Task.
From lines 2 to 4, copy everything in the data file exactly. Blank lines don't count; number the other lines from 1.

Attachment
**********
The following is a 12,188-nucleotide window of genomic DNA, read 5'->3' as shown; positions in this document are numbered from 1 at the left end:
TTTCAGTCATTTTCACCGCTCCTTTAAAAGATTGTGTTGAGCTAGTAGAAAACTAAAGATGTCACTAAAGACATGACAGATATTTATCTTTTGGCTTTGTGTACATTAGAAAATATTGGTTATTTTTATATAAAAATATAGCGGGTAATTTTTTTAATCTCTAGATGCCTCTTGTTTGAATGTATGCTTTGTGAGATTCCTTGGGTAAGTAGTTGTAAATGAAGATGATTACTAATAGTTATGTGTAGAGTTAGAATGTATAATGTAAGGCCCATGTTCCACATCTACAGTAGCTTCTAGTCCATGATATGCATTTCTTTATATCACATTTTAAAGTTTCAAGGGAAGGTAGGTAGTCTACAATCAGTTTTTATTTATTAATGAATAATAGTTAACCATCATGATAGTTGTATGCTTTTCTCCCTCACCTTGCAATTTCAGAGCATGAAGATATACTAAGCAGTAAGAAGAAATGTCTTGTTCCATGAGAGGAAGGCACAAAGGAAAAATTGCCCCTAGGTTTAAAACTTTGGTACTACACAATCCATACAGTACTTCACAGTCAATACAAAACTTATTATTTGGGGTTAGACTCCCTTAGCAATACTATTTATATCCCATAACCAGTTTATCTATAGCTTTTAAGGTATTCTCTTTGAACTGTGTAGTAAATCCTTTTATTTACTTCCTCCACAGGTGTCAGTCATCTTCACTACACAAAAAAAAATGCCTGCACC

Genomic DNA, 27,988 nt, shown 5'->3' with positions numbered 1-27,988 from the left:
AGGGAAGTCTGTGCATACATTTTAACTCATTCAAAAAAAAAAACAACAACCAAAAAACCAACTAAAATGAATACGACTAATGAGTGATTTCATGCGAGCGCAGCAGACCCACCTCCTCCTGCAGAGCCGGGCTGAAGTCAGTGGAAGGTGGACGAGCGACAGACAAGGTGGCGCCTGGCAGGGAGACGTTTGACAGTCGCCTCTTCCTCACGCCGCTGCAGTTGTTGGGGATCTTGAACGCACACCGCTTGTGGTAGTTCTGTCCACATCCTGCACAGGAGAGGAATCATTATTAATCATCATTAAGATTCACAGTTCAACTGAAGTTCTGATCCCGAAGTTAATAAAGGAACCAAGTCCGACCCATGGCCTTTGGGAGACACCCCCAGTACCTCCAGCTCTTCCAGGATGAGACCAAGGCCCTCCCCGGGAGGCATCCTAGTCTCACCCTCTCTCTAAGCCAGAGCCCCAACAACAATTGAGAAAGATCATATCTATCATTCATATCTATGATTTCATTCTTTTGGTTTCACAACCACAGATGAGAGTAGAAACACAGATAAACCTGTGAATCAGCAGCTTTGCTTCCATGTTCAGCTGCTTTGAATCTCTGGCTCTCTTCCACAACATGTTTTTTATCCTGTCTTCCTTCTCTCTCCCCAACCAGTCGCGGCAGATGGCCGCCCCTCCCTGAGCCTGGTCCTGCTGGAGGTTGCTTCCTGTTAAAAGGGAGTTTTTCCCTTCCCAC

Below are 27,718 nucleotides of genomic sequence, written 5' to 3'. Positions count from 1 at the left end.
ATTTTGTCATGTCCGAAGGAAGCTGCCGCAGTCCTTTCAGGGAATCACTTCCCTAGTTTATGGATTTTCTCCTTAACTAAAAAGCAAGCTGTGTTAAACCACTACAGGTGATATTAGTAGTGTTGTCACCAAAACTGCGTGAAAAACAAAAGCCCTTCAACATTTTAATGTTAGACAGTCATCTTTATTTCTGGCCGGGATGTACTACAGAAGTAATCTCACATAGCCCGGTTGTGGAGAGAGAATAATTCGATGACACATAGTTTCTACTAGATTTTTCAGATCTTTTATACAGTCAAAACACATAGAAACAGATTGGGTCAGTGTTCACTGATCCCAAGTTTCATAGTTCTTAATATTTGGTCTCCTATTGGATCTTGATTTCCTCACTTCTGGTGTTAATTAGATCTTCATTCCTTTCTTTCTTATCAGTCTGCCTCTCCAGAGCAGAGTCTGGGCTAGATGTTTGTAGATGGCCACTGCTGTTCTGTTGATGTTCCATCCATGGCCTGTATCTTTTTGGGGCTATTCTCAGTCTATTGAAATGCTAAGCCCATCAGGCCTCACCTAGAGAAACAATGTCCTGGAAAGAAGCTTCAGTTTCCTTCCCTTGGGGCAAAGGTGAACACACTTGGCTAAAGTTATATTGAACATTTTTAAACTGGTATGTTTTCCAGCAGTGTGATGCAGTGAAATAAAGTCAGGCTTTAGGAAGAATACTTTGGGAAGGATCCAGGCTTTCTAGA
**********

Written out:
TTTCAGTCATTTTCACCGCTCCTTTAAAAGATTGTGTTGAGCTAGTAGAAAACTAAAGATGTCACTAAAGACATGACAGATATTTATCTTTTGGCTTTGTGTACATTAGAAAATATTGGTTATTTTTATATAAAAATATAGCGGGTAATTTTTTTAATCTCTAGATGCCTCTTGTTTGAATGTATGCTTTGTGAGATTCCTTGGGTAAGTAGTTGTAAATGAAGATGATTACTAATAGTTATGTGTAGAGTTAGAATGTATAATGTAAGGCCCATGTTCCACATCTACAGTAGCTTCTAGTCCATGATATGCATTTCTTTATATCACATTTTAAAGTTTCAAGGGAAGGTAGGTAGTCTACAATCAGTTTTTATTTATTAATGAATAATAGTTAACCATCATGATAGTTGTATGCTTTTCTCCCTCACCTTGCAATTTCAGAGCATGAAGATATACTAAGCAGTAAGAAGAAATGTCTTGTTCCATGAGAGGAAGGCACAAAGGAAAAATTGCCCCTAGGTTTAAAACTTTGGTACTACACAATCCATACAGTACTTCACAGTCAATACAAAACTTATTATTTGGGGTTAGACTCCCTTAGCAATACTATTTATATCCCATAACCAGTTTATCTATAGCTTTTAAGGTATTCTCTTTGAACTGTGTAGTAAATCCTTTTATTTACTTCCTCCACAGGTGTCAGTCATCTTCACTACACAAAAAAAAATGCCTGCACC

Genomic DNA, 27,988 nt, shown 5'->3' with positions numbered 1-27,988 from the left:
AGGGAAGTCTGTGCATACATTTTAACTCATTCAAAAAAAAAAACAACAACCAAAAAACCAACTAAAATGAATACGACTAATGAGTGATTTCATGCGAGCGCAGCAGACCCACCTCCTCCTGCAGAGCCGGGCTGAAGTCAGTGGAAGGTGGACGAGCGACAGACAAGGTGGCGCCTGGCAGGGAGACGTTTGACAGTCGCCTCTTCCTCACGCCGCTGCAGTTGTTGGGGATCTTGAACGCACACCGCTTGTGGTAGTTCTGTCCACATCCTGCACAGGAGAGGAATCATTATTAATCATCATTAAGATTCACAGTTCAACTGAAGTTCTGATCCCGAAGTTAATAAAGGAACCAAGTCCGACCCATGGCCTTTGGGAGACACCCCCAGTACCTCCAGCTCTTCCAGGATGAGACCAAGGCCCTCCCCGGGAGGCATCCTAGTCTCACCCTCTCTCTAAGCCAGAGCCCCAACAACAATTGAGAAAGATCATATCTATCATTCATATCTATGATTTCATTCTTTTGGTTTCACAACCACAGATGAGAGTAGAAACACAGATAAACCTGTGAATCAGCAGCTTTGCTTCCATGTTCAGCTGCTTTGAATCTCTGGCTCTCTTCCACAACATGTTTTTTATCCTGTCTTCCTTCTCTCTCCCCAACCAGTCGCGGCAGATGGCCGCCCCTCCCTGAGCCTGGTCCTGCTGGAGGTTGCTTCCTGTTAAAAGGGAGTTTTTCCCTTCCCAC